What should be more down-to-earth and satisfying is the next date on my ‘Turning the Wheel Tour’. For a start, this one I can walk to. On Thursday I give a talk in my fab local, the Crown and Sceptre – literally, the end of my lane – precisely one year on from moving to Daisybank. It feels like I am thoroughly ensconced in my community. It is nice to be made to feel so welcome. The friendly pub is run by a biker, Rodda, and has a lovely community feel – serving the patrons of the Horns Road area and beyond. The town seems to have a concentration of creative types, and most of them seem to live along my street! Is there something in the water (or the ale)? I think I need to investigate further…

More talks are coming up …

Turning theWheel Tour

dates confirmed so far…

25 Nov – Five Valleys Foyer, Stroud
27 Nov – Wessex Research Group, Bogan House, Totnes
1 Dec – Crown & Sceptre, Horns Rd, Stroud
3 Dec – Isbourne Holistic Centre, Cheltenham
9 Dec – The Bear, Holwell
10 Dec – Cat & Cauldron, Glastonbury
15 Dec – Waterstones, Bath
21 Dec – Midnight Sun, Lansdown Hall, Stroud

5 Jan – Bonn Central Library, Germany!
28 Jan – Swindon Brunel Waterstones
1 Mar – George Hotel, Bridport
29 Mar – New Brewery Arts, Cirencester
21 April – PFNE Conference, York
28 April – Trowbridge Waterstones
7 May – Hawkwood Open Day

Hope to see you on the road – turning the wheel together.

Reaching Ithaka

All you need... Sunrise Celebration with friends

1-9 June

And if you find her poor,
Ithaka won’t have fooled you.
So wise as you will have become,
so full of experience,
you would have understood by then
what these Ithakas mean.

CP Cavafy

With relief I boarded the plane at Hurghada that would take me home – after a lovely send off by my new friends the night before (a soiree at Angelica and Daniel’s place, then one (or two or…) for the road in the Smugglers Inn with the Tropical Gangsters – of which I was made an honorary member) I was leaving Egypt with some good memories, my second draft, and a batch of new poems. It had felt like a long month and I was looking forward to: a long soak and my own bed; British woodland; decent beer, music and books; Marmite; and my friends!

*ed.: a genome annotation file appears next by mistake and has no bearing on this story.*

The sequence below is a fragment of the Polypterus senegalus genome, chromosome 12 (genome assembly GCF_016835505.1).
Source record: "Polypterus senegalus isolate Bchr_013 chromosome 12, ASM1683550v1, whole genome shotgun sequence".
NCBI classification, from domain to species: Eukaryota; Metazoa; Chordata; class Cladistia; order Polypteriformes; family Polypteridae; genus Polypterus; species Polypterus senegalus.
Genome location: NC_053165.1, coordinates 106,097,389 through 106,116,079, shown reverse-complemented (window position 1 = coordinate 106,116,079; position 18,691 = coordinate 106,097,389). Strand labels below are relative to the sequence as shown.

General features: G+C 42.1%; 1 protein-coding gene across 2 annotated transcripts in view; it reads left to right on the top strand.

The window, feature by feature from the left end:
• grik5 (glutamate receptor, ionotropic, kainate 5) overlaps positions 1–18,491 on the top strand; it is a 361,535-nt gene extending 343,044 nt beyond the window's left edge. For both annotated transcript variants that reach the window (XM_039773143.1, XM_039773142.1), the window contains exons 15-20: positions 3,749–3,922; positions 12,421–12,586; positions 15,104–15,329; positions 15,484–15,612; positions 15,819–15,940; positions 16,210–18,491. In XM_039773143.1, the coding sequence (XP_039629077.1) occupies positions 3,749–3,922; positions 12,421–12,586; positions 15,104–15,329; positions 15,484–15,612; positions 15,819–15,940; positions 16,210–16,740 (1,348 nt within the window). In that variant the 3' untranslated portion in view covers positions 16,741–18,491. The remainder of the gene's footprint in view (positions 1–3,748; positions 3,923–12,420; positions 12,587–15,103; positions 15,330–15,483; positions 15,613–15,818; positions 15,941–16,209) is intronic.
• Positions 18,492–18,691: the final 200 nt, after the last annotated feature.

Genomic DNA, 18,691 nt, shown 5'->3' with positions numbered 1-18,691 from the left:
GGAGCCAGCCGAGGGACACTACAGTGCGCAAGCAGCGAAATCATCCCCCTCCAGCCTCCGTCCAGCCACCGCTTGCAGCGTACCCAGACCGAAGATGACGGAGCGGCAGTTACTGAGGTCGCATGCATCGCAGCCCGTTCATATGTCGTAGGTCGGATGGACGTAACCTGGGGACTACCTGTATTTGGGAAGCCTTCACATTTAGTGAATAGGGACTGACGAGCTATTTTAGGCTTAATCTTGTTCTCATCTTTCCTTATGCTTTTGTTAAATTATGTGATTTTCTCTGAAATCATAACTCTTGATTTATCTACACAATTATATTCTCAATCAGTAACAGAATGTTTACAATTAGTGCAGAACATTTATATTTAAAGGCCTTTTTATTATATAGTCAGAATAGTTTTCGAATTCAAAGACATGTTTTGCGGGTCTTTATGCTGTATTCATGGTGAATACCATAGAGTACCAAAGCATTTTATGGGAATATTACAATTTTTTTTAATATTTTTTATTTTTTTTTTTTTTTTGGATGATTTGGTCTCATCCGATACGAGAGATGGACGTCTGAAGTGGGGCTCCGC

The flight was unexceptional – the usual being-sucked-through-a-tube, crammed-in-like-sardines experience courtesy of your average Queasyjet budget airline. They obviously base the ergonomics of the seating on Oompa Loompas – not longshanks like me. Typical of the British transport system that it took longer to get from Gatwick to Bath than Hurghada to London. My flight arrived in around midnight and I had to hang around in a chilly Paddington until 5.30am to get the first train back. When the coffee shop opened up at 5 I was there first customer – needing a hot drink to thaw out. Yet on the train home I loved seeing the landscape of England unfold in the grey dawn light – verdant, damp and ancient. When I caught sight of the White Horse of Uffington (I always notice it when I’m on the London train) I knew I was finally home, in a landscape whose language I could read.

White Horse of Uffington - the heart of England

from notebook, 1 June: glimpsing the white horse in the damp light of an english dawn…blessed rain – after a month in the desert i feel it on my face, smiling as i walk home